1.) If the house is on fire.
2.) If Cam is making a "beeline" for the front doors of Target, in a wild and kamikaze attempt to escape.
3.) If I am in the basement and the buzzer on the oven starts beeping, indicating that if I don't run up the stairs the pizza (or chocolate chip cookies) will burn.
4.) If someone is trying to kill me. (Heaven forbid.)
5.) If I find a gigantic, black spider in the laundry room.
6.) If Lilly Mae says, "I'll race you!"
7.) A DSW shoe sale.
Other than that, I'm happy to "casually stroll." Or meander. Saunter. Dawdle. Smell the roses.
About a month ago, I had the opportunity to visit the gorgeous, red-rock desert of St. George (UTAH!) with a group of my friends. Our friend Rachael--after training, working, and preparing for months and months--was going to be running in the St. George marathon. Due to certain circumstances (that are no longer pertinent), she was going to be bravely crossing the finish line with no one there to meet her. Rachael's sister, upon hearing this news, exclaimed, “Absolutely not! She WILL have supporters there!” And thus began a bombardment of scheming emails and plotting texts amongst friends, with Rachael's sister at the helm! It was decided that we would make the trip to St. George, unbeknown to Rachael, and SURPRISE her.
After an early morning start, some lemon poppy seed muffins, and a lengthy road trip, we arrived in the southern-most part of the Beehive state. (And were greeted by palm trees and ninety degree weather!) We stationed ourselves on the corner of an intersection—at about the 24 mile mark—and waited, hoping to spot Rachael run by. While we waited, our friend Sunshine distributed generic, “Go runners!” signs and we got busy clapping and cheering for every person that passed us.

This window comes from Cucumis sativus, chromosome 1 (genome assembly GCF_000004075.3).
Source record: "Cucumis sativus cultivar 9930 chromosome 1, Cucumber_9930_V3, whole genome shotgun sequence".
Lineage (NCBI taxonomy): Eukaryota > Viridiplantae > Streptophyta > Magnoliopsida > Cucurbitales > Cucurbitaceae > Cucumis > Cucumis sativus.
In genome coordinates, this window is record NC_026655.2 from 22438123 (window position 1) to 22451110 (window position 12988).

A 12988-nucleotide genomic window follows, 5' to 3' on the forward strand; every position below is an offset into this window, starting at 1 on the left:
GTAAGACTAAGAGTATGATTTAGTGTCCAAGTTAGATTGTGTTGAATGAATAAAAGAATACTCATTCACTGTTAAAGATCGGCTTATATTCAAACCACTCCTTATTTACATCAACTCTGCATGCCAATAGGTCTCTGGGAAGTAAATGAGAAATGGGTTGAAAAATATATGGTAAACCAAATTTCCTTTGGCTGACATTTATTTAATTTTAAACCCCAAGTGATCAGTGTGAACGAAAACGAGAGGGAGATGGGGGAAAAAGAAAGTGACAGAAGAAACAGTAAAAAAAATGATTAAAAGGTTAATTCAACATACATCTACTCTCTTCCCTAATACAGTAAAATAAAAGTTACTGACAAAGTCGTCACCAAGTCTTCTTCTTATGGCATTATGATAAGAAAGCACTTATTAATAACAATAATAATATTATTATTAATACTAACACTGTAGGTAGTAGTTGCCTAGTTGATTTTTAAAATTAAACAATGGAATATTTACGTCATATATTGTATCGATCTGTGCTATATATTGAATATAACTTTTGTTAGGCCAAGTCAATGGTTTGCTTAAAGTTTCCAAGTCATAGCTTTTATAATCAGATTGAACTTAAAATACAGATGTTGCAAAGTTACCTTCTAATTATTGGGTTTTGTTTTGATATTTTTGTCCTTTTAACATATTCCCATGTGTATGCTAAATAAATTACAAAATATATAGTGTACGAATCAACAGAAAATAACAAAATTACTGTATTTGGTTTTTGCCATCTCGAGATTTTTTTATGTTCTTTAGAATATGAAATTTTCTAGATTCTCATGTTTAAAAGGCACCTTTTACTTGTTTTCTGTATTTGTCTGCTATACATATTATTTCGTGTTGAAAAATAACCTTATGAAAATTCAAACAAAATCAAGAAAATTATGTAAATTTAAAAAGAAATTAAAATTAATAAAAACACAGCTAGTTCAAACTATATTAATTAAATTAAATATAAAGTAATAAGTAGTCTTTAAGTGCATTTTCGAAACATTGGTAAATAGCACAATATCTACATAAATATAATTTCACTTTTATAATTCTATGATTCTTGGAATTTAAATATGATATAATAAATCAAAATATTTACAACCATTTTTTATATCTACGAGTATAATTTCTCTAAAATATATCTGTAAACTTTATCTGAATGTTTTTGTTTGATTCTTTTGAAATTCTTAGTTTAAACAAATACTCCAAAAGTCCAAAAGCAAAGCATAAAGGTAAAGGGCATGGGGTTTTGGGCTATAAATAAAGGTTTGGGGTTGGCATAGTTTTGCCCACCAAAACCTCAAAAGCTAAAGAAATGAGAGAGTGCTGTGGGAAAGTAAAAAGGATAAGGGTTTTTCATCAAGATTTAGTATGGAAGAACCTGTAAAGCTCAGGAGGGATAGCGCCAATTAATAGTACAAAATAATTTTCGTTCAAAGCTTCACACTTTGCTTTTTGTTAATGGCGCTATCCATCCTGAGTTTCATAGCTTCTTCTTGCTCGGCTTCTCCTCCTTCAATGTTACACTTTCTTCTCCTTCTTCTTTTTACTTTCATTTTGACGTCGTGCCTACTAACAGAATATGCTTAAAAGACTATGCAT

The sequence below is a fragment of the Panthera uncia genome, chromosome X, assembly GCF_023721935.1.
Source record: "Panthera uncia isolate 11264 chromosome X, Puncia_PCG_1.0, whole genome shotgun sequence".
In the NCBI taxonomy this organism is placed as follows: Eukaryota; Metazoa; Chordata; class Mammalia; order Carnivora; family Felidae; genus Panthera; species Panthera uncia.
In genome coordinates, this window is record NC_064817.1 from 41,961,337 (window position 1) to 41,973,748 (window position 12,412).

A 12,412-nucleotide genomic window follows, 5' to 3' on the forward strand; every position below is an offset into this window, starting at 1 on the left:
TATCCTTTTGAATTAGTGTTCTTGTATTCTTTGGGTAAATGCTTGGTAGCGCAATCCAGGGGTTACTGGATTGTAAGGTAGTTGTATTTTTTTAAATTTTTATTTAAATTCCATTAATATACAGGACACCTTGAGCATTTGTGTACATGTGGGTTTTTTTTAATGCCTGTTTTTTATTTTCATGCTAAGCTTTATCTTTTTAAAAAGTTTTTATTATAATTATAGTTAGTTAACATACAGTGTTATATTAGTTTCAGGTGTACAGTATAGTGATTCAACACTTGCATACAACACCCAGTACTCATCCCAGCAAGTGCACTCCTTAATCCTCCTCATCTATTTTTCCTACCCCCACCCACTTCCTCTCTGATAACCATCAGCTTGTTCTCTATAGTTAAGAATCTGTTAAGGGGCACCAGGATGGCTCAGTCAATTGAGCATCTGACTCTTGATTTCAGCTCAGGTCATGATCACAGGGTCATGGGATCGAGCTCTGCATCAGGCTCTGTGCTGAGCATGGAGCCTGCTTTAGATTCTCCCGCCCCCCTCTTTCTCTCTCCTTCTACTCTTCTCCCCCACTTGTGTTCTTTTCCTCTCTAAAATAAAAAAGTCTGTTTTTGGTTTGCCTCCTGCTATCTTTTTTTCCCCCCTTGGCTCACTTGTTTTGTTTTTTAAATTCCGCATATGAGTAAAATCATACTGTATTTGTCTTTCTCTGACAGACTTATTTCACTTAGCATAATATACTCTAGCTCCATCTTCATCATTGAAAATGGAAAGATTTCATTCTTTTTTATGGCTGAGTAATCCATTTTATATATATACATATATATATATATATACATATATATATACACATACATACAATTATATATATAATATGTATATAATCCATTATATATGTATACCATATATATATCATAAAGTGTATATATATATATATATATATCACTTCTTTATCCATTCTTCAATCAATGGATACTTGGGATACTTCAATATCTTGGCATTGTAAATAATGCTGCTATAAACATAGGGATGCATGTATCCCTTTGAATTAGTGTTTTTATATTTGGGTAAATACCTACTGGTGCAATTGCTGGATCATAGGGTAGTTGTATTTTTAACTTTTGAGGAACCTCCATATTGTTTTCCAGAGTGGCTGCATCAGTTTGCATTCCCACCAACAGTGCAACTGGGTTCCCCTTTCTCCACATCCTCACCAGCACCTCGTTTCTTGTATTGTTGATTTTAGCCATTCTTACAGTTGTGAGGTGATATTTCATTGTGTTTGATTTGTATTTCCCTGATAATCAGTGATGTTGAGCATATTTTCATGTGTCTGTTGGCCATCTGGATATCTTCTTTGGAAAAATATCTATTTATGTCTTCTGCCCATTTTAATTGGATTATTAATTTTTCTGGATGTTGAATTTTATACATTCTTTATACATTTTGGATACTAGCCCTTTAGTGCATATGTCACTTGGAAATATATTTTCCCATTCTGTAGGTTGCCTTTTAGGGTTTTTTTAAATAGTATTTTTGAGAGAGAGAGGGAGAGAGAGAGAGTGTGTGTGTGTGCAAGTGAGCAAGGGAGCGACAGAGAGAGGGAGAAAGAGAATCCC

The spirit of the race, the endurance and camaraderie of the runners, the energy in the air, and the excitement over our "big surprise" got us talking about the “race of life” that we are ALL running. We talked about how we ALL need "cheerleaders." We need supporters. We need people in our corner. We need people who will say to us: “You can do this! I KNOW you can do this! I. Am. Here. For. You.” We need to be encouraging and uplifting one another.
Oftentimes, the "race of life" is a grueling and lonesome relay. There are hurdles to jump, there is pavement to pound. There are tears, sweat, and pain. But something extraordinary happens when we cheer for each other, when we let compassion serve as a healing balm: The loneliness dissipates, the despair ebbs from the shores of our selves, and we are strengthened.
What were once thought of as unobtainable finish lines, become sweet successes. And then? We know we can do anything.